The cemetery is still meticulously cared for by local people - which seems extraordinary after so many years - particularly given the price the locals paid for their liberation. In the city of Caen alone, more than 1500 residents died as a result of Allied bombing! Nonetheless, monuments like this one are scattered throughout the city.

One of the many monuments in Caen celebrating the city's liberation by the Canadians

Our final stop was the Abbaye d'Ardenne, where 20 Canadian prisoners of war were killed by German Panzer forces, and the Garden of the Canadians, a monument commemorating the massacre. I was surprised to see the Nova Scotia flags adorning the site until I learned that five of the murdered men were North Nova Scotia Highlanders. 

The Garden of the Canadians

On this Remembrance Day, I'll be thinking of all those young men who died or were injured in Normandy in 1944 and whispering prayers of thanks for their bravery and sacrifice. Over one million Canadians served in WWII - roughly 45% of Canadian men aged 18-45. One million. And, of that number, nearly 47,000 died and many tens of thousands were injured - all in the name of protecting the freedoms we too often take for granted. 

Lest we forget. 

For more photos from our visit to Normandy, you can follow this link to my Flickr set.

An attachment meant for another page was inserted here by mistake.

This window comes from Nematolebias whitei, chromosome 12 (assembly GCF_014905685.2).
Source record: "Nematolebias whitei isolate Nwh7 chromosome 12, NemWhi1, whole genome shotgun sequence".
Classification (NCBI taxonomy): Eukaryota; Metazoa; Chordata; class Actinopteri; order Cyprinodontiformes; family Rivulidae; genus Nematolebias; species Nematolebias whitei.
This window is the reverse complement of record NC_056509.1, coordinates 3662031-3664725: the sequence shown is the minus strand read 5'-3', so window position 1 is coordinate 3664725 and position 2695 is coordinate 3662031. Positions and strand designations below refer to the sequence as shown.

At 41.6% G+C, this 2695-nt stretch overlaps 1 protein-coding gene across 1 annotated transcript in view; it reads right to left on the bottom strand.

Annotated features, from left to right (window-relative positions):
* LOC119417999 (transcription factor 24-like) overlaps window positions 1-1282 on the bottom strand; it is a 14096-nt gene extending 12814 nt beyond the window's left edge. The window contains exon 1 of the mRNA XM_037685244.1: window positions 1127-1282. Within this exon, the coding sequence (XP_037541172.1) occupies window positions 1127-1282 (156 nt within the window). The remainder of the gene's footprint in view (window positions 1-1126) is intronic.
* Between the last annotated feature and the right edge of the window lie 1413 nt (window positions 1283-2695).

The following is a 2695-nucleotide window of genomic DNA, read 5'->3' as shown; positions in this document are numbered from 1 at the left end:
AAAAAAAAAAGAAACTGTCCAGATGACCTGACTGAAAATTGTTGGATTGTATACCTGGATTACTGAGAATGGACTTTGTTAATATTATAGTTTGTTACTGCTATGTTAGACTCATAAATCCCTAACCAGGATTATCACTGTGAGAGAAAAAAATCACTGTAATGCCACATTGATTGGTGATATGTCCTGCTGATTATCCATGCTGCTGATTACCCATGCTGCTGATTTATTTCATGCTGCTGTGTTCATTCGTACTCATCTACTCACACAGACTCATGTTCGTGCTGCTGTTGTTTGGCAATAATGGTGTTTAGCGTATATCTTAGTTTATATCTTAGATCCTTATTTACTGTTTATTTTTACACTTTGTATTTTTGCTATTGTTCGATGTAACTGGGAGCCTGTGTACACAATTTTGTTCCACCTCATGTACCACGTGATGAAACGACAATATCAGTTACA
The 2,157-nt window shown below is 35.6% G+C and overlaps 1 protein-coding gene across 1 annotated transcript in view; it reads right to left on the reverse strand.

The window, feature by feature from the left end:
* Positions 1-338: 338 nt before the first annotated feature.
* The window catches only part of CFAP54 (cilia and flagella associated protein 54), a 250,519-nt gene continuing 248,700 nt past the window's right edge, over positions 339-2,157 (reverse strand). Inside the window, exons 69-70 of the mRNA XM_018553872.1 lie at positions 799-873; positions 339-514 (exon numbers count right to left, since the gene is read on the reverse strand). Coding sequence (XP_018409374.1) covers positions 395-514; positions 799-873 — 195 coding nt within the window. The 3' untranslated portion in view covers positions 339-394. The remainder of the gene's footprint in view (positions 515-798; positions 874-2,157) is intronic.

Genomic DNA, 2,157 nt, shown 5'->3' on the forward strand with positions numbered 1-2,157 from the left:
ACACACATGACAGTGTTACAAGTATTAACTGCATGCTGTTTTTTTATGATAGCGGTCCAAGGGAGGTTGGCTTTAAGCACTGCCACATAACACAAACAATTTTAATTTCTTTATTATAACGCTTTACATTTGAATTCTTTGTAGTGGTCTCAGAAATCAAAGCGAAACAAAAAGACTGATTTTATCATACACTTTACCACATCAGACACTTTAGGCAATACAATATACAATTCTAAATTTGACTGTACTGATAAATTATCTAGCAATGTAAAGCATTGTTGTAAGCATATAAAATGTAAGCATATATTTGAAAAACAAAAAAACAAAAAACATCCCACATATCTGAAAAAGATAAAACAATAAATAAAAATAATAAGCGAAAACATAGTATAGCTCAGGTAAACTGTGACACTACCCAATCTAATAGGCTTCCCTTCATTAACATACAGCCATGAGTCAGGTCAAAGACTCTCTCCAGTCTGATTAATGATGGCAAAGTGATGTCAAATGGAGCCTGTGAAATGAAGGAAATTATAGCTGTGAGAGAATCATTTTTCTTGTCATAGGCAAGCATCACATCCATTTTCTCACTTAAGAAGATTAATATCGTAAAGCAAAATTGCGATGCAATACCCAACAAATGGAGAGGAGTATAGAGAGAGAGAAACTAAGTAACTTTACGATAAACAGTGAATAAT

1. Already the war has an almost mythical quality. War on such a scale, sacrifices on such a scale, seem incomprehensible - more so when it was fought only two generations ago. The Holocaust feels like something from the time of Genghis Khan, not my grandparents' time. Which makes it all the more important to keep the memories alive, as your blog post does very eloquently.

    1. Thank you, Charles. I know what you mean about it seeming mythical. Last night I was talking with my dad who reminded me that his father joined up in December 1939 - just two months after Dad was born - and didn't come home until nearly 6 years later. When he finally returned - limping from injuries that had hospitalized him for nearly a year - my Dad had no idea who his father was. It's hard to appreciate how devastatingly difficult it must have been for everyone. And, in the case of your family members, they lived through all those months of incessant bombing! I can't imagine how they retained their sanity.

      Thanks for taking time to read the post and share your thoughts. Hugs to you and the family.